Lights, camera, USTREAM! As the term ‘social video’ permeates the technology trending space, consumers and brands alike are looking for innovative ways to benefit from live broadcasting. And when it comes to being in front of a camera, you must always have your best foot forward. So my ‘gif’ to you this holiday season, dear Ustreamers, is a blog stuffed with amusing animations on how to look lovely while live streaming.
Let There Be LIGHT
Ensure you have several light sources and that they are all indirect to avoid dark shadows or a shiny-face effect. Personally, I have found that putting the light source behind the computer works best.
Bad Lighting (literally):
The Fashion of Going Live
While you want to express your personal style, keep in mind that bold patterns can look “messy” on the viewer’s screen. Additionally, some pieces of jewelry can reflect light in a way that distracts the viewer. Less is more with jewelry. And if you wear a pattern, be sure you don’t sit in front of one. The best background is a dark, solid color that doesn’t clash with you.
Make sure your total upper body — not just your face — is visible in the camera area. To provide you with some comfort, keep in mind viewers on the other end only see you from the waist up.
This is a personal tip of my own. I have often found that looking down at the camera often makes your face seem wider. Place the camera on a surface that’s directly in line with your forehead. If you’re on a laptop with a built-in camera (like I am in this picture),don’t tilt the screen up — always place it on a higher surface and tip it down towards you.
*Tip: Do a test run of your broadcast with a close friend, family member, or mini me to check both sound and video quality before the BIG event.
Always Test Before Officially Going Live!
Set up a camera and view yourself on the set before you tape. Doing so can help you resolve problems with the backdrop, the height of your chair, how you are framed on video, the placement of lights, and other details that can be fixed before taping (but not after). Be sure to view your broadcast on a 2nd screen (I suggest a 2nd laptop, or if more convenient from your smartphone) so you have an idea of what you will look like while broadcasting. This leads directly into the next tip. Shall we?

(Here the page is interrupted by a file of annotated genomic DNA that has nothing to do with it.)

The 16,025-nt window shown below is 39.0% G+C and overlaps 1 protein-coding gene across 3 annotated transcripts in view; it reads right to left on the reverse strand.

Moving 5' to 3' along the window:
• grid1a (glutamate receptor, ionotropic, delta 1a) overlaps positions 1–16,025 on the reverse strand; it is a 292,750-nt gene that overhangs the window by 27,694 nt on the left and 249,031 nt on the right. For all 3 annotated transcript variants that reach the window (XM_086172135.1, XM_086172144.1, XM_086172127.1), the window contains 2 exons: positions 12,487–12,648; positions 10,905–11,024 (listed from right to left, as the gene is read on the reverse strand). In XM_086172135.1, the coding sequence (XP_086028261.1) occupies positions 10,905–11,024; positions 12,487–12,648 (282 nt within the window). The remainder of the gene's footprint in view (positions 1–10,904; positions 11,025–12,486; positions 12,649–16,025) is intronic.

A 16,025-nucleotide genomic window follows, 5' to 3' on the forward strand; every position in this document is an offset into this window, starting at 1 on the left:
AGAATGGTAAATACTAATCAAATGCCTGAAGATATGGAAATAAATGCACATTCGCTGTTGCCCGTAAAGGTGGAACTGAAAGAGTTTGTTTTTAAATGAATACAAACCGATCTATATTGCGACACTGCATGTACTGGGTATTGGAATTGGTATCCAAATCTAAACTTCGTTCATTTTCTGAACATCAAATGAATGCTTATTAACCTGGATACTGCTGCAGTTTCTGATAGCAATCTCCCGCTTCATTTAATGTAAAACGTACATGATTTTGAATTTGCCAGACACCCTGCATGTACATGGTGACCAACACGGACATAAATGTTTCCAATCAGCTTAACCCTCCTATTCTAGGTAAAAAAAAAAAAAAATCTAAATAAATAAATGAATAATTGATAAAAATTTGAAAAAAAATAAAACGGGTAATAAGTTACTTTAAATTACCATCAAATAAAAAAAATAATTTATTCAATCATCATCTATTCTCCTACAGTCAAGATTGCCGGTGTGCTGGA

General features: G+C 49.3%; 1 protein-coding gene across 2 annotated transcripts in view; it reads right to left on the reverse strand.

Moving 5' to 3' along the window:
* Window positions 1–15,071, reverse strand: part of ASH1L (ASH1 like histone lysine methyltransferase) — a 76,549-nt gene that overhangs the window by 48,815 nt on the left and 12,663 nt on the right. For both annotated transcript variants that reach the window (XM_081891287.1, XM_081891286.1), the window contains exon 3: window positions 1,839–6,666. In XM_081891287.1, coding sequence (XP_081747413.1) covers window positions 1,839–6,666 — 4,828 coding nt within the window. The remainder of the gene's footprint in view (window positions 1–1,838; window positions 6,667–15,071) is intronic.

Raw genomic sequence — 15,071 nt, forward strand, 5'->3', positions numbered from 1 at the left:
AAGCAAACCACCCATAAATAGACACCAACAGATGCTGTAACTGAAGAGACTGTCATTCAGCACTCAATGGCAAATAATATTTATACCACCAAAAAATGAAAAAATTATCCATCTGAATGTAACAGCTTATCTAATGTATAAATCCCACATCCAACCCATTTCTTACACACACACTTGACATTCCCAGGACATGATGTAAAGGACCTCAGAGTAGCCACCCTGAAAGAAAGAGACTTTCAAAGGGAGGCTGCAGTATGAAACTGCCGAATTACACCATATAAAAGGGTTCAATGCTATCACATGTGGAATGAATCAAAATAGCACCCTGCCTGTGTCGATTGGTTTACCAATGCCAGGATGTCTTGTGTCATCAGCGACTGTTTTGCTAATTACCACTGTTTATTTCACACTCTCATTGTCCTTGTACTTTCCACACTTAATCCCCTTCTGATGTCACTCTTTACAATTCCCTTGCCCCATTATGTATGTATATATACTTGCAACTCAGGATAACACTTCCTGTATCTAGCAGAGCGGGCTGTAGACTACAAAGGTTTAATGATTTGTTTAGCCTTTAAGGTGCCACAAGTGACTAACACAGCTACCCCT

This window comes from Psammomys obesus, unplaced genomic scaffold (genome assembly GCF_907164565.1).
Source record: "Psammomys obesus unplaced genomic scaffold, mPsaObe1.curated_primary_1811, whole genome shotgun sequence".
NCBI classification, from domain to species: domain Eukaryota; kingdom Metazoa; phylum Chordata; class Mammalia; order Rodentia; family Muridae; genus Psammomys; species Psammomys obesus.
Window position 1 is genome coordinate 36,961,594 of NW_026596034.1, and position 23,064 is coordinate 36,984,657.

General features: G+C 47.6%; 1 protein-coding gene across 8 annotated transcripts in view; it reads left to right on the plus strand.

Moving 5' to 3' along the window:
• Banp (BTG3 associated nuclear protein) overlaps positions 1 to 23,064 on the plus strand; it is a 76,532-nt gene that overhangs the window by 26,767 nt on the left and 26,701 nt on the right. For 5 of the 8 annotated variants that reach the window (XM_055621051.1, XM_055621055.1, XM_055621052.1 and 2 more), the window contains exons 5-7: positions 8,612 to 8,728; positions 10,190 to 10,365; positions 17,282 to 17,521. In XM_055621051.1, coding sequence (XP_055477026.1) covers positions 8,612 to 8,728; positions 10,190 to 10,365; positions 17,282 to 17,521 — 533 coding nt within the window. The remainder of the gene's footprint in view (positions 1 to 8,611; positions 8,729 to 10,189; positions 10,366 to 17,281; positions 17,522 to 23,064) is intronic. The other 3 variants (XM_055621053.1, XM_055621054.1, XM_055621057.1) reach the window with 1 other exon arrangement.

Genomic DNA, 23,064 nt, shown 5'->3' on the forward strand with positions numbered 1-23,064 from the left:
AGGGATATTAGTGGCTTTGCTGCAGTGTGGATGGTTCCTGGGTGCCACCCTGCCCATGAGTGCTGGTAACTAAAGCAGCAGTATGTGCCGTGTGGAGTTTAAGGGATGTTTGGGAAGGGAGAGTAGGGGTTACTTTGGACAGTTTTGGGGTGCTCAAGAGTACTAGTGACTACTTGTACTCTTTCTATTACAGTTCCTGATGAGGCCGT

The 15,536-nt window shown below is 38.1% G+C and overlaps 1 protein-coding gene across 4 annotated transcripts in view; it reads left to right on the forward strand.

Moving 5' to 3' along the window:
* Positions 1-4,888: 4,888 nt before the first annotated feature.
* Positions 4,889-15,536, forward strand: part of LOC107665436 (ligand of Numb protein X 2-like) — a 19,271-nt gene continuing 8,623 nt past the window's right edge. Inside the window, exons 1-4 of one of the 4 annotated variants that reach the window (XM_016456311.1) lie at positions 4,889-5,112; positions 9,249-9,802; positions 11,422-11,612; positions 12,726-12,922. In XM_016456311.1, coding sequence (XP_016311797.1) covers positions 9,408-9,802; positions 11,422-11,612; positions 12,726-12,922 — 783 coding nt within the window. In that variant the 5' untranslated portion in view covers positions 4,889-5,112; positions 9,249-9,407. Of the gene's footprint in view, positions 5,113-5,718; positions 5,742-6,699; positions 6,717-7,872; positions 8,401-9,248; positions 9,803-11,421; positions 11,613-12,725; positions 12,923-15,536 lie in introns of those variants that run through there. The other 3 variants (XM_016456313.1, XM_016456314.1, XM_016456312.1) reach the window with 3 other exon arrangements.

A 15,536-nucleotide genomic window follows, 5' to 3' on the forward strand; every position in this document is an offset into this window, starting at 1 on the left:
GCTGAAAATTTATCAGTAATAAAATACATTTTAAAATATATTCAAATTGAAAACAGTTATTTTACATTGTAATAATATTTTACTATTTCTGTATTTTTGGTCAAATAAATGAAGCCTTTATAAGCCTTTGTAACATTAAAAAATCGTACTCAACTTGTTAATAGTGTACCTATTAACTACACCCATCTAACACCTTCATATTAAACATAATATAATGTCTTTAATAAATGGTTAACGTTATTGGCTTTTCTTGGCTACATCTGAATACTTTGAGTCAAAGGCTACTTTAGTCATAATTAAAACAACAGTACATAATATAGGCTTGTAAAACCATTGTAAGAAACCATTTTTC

Here’s Lookin at You, Broadcaster
When going live, you’ll quickly notice it’s easier to ustream if you can view yourself as you do it. Having a 2nd screen advising you what the camera sees, allows you to step back and take a look at what your audience is experiencing. Your ultimate goal is to connect and engage, by utilizing a 2nd laptop you can communicate with fans without becoming the serial ‘I read comments the entire ustream’ broadcaster. Don’t get me wrong, yes you should definitely respond to viewer’s comments while live, but reading the social stream is only one aspect of the live experience.
Think of it like a conversation with your best friend. Laugh, share stories, ask questions, answer questions. If you are truly engaged with your fans, the social stream serves as your communication connection tool. The social stream should never become a safety net of continuous reading when running out of things to do/say.
Too much reading = lack of eye contact = disconnected audience.
Speaking of eye contact…
Importance of Eye Contact
Look into the webcam and not at the screen. Believe me, I know how tempting it can be to watch yourself from your broadcaster preview screen (I mean, look at us), but keep in mind this can lead to unflattering postures and even worse, the dreaded lack of connection with your audience due to poor eye contact (something EVERY broadcaster should steer clear from).
If you do catch a sudden case of the Kanye’s, here’s some advice: do a swift swag check on your 2nd screen, glance at a few comments in the social stream, then get right back to chatting up your audience. In that order *in my Momma Dee voice, of course.